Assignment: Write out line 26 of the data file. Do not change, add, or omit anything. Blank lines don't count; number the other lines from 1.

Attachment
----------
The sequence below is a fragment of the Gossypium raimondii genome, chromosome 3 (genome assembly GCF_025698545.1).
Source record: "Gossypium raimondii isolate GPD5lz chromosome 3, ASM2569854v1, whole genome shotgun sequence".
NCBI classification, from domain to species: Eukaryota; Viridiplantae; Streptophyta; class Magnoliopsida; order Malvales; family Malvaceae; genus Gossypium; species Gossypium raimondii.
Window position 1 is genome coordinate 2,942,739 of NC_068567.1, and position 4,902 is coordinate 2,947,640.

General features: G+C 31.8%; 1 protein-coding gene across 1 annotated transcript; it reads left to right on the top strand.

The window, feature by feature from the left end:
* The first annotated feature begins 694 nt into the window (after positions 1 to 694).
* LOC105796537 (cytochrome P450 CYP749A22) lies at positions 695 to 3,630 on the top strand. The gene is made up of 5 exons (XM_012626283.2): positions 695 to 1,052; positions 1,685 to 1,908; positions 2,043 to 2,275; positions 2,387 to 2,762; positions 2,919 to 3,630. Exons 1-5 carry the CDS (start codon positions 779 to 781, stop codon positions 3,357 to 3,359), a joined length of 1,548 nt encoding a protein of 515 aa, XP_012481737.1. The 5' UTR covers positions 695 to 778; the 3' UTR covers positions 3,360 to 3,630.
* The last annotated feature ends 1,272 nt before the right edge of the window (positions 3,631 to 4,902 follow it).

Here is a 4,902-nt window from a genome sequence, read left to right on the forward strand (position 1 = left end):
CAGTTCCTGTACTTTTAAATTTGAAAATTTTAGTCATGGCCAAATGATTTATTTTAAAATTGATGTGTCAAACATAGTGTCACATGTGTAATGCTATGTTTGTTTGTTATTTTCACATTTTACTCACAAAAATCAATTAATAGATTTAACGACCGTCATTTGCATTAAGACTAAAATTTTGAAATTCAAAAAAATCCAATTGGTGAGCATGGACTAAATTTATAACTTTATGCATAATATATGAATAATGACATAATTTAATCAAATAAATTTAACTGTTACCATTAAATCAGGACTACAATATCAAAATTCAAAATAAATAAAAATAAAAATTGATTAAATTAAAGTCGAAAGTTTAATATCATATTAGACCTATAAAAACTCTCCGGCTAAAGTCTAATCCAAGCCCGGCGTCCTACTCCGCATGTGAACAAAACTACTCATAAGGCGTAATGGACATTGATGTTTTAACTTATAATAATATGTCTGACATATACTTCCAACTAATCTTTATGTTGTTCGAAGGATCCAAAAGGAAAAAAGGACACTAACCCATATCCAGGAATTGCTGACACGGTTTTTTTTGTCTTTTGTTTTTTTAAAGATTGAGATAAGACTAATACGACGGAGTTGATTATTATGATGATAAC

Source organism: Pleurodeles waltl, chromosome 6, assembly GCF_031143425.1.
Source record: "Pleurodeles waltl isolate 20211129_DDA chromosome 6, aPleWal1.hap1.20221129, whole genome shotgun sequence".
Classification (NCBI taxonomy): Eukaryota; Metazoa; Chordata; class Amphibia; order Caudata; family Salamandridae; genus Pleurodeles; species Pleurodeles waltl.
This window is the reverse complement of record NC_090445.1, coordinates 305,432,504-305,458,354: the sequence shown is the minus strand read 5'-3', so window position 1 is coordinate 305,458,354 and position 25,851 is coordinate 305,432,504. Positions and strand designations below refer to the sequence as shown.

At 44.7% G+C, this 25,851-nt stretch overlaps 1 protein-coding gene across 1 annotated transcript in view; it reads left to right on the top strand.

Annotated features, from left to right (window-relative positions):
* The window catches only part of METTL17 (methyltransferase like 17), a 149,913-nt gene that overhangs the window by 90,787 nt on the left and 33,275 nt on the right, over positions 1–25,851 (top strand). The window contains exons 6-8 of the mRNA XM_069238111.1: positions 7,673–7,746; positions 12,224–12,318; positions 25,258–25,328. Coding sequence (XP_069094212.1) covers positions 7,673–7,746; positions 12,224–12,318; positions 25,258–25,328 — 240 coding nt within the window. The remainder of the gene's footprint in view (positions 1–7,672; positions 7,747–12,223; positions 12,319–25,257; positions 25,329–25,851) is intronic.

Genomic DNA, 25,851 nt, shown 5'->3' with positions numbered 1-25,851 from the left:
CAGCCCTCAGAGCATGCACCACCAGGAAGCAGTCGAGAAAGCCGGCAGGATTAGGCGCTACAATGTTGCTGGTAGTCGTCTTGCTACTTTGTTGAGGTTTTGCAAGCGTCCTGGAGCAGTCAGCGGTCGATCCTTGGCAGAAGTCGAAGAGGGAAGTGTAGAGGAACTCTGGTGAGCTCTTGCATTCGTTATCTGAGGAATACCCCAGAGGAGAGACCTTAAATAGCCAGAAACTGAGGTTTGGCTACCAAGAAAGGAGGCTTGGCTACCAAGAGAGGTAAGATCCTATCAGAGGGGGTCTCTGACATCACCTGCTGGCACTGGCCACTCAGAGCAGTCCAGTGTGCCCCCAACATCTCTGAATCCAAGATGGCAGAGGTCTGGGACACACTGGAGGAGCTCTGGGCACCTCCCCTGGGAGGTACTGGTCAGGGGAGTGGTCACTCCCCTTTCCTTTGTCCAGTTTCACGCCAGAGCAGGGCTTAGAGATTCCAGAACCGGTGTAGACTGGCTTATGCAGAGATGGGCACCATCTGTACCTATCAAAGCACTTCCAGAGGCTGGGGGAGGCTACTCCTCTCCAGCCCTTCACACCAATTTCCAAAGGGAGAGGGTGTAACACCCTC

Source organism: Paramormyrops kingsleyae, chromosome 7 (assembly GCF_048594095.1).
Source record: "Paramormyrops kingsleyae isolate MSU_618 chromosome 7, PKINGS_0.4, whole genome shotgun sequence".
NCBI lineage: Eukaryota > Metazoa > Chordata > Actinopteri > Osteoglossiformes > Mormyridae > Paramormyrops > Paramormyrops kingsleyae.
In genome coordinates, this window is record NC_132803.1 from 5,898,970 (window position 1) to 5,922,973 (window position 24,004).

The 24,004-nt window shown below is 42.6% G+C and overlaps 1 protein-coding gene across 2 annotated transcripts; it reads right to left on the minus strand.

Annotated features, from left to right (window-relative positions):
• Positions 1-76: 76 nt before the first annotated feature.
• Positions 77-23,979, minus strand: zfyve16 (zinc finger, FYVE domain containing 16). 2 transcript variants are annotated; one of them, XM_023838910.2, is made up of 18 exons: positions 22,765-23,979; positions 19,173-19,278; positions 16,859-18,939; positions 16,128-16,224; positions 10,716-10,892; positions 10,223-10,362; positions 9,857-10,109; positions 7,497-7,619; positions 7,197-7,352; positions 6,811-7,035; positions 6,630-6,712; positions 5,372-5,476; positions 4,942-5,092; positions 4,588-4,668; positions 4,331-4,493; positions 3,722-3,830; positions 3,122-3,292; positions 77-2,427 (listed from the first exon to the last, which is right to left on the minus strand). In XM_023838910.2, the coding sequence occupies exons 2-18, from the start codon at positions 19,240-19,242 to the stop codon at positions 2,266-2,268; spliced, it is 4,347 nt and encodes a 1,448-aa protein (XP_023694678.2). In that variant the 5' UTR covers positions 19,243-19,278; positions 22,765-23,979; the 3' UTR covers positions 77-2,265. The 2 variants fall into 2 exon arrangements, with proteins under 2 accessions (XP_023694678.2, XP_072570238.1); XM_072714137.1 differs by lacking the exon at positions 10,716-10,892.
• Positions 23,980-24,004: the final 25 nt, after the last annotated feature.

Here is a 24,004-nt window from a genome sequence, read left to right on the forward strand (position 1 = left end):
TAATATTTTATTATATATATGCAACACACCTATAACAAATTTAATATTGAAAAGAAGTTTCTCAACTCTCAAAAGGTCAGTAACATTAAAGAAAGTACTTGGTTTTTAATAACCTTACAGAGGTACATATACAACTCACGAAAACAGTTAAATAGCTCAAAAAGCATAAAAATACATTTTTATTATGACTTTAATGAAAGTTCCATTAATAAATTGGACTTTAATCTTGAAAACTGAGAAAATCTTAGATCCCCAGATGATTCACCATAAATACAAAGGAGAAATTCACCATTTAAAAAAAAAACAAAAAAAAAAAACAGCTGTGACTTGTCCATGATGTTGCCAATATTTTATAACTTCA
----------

Annotated features, from left to right (window-relative positions):